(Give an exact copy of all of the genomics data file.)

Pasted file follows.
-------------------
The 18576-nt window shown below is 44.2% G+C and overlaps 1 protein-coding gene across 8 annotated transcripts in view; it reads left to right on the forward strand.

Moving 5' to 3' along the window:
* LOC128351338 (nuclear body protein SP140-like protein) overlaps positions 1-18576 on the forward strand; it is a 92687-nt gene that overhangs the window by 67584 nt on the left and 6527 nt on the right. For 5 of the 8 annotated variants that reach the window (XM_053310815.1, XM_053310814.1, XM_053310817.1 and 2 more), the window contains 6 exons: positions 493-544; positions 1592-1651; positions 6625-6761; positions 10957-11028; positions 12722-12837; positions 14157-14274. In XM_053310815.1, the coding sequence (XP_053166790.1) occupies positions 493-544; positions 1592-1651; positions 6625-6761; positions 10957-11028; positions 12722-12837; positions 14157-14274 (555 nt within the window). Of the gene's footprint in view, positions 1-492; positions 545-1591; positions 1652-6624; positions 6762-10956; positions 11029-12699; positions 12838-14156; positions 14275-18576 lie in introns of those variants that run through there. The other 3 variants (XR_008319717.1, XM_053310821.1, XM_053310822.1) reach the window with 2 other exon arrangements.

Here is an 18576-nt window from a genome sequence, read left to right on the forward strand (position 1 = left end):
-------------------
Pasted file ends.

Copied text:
The 18576-nt window shown below is 44.2% G+C and overlaps 1 protein-coding gene across 8 annotated transcripts in view; it reads left to right on the forward strand.

Moving 5' to 3' along the window:
* LOC128351338 (nuclear body protein SP140-like protein) overlaps positions 1-18576 on the forward strand; it is a 92687-nt gene that overhangs the window by 67584 nt on the left and 6527 nt on the right. For 5 of the 8 annotated variants that reach the window (XM_053310815.1, XM_053310814.1, XM_053310817.1 and 2 more), the window contains 6 exons: positions 493-544; positions 1592-1651; positions 6625-6761; positions 10957-11028; positions 12722-12837; positions 14157-14274. In XM_053310815.1, the coding sequence (XP_053166790.1) occupies positions 493-544; positions 1592-1651; positions 6625-6761; positions 10957-11028; positions 12722-12837; positions 14157-14274 (555 nt within the window). Of the gene's footprint in view, positions 1-492; positions 545-1591; positions 1652-6624; positions 6762-10956; positions 11029-12699; positions 12838-14156; positions 14275-18576 lie in introns of those variants that run through there. The other 3 variants (XR_008319717.1, XM_053310821.1, XM_053310822.1) reach the window with 2 other exon arrangements.

Here is an 18576-nt window from a genome sequence, read left to right on the forward strand (position 1 = left end):